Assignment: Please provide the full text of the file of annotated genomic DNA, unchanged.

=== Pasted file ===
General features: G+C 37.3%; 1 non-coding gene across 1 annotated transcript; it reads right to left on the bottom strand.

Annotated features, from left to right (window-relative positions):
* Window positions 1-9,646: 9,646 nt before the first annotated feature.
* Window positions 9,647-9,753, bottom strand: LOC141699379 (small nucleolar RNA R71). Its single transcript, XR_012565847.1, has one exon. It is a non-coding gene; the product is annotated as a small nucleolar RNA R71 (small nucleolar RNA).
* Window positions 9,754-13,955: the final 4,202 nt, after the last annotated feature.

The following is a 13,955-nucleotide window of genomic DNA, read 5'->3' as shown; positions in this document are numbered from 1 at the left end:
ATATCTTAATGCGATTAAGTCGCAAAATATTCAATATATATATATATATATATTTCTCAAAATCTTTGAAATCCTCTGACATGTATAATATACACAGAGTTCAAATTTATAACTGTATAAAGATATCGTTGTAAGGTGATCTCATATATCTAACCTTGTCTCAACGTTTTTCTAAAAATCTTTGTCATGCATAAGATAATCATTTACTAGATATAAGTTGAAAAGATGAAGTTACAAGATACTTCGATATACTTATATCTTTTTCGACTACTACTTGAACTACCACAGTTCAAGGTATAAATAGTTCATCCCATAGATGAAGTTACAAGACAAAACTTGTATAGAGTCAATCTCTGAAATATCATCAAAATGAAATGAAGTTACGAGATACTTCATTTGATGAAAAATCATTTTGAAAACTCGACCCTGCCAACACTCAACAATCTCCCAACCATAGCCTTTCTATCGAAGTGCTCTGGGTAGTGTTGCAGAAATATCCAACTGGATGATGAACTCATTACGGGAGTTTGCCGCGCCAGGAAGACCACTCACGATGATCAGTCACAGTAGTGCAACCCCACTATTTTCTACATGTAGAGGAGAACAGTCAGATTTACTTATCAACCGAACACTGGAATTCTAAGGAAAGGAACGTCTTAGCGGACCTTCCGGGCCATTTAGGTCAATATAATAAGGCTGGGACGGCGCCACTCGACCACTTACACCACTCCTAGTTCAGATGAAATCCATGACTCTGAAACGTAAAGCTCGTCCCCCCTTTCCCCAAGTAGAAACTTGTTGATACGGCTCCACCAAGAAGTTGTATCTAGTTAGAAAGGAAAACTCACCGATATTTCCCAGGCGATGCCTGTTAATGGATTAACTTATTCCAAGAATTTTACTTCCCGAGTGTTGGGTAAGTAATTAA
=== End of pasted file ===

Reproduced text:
General features: G+C 37.3%; 1 non-coding gene across 1 annotated transcript; it reads right to left on the bottom strand.

Annotated features, from left to right (window-relative positions):
* Window positions 1-9,646: 9,646 nt before the first annotated feature.
* Window positions 9,647-9,753, bottom strand: LOC141699379 (small nucleolar RNA R71). Its single transcript, XR_012565847.1, has one exon. It is a non-coding gene; the product is annotated as a small nucleolar RNA R71 (small nucleolar RNA).
* Window positions 9,754-13,955: the final 4,202 nt, after the last annotated feature.

The following is a 13,955-nucleotide window of genomic DNA, read 5'->3' as shown; positions in this document are numbered from 1 at the left end:
ATATCTTAATGCGATTAAGTCGCAAAATATTCAATATATATATATATATATATTTCTCAAAATCTTTGAAATCCTCTGACATGTATAATATACACAGAGTTCAAATTTATAACTGTATAAAGATATCGTTGTAAGGTGATCTCATATATCTAACCTTGTCTCAACGTTTTTCTAAAAATCTTTGTCATGCATAAGATAATCATTTACTAGATATAAGTTGAAAAGATGAAGTTACAAGATACTTCGATATACTTATATCTTTTTCGACTACTACTTGAACTACCACAGTTCAAGGTATAAATAGTTCATCCCATAGATGAAGTTACAAGACAAAACTTGTATAGAGTCAATCTCTGAAATATCATCAAAATGAAATGAAGTTACGAGATACTTCATTTGATGAAAAATCATTTTGAAAACTCGACCCTGCCAACACTCAACAATCTCCCAACCATAGCCTTTCTATCGAAGTGCTCTGGGTAGTGTTGCAGAAATATCCAACTGGATGATGAACTCATTACGGGAGTTTGCCGCGCCAGGAAGACCACTCACGATGATCAGTCACAGTAGTGCAACCCCACTATTTTCTACATGTAGAGGAGAACAGTCAGATTTACTTATCAACCGAACACTGGAATTCTAAGGAAAGGAACGTCTTAGCGGACCTTCCGGGCCATTTAGGTCAATATAATAAGGCTGGGACGGCGCCACTCGACCACTTACACCACTCCTAGTTCAGATGAAATCCATGACTCTGAAACGTAAAGCTCGTCCCCCCTTTCCCCAAGTAGAAACTTGTTGATACGGCTCCACCAAGAAGTTGTATCTAGTTAGAAAGGAAAACTCACCGATATTTCCCAGGCGATGCCTGTTAATGGATTAACTTATTCCAAGAATTTTACTTCCCGAGTGTTGGGTAAGTAATTAA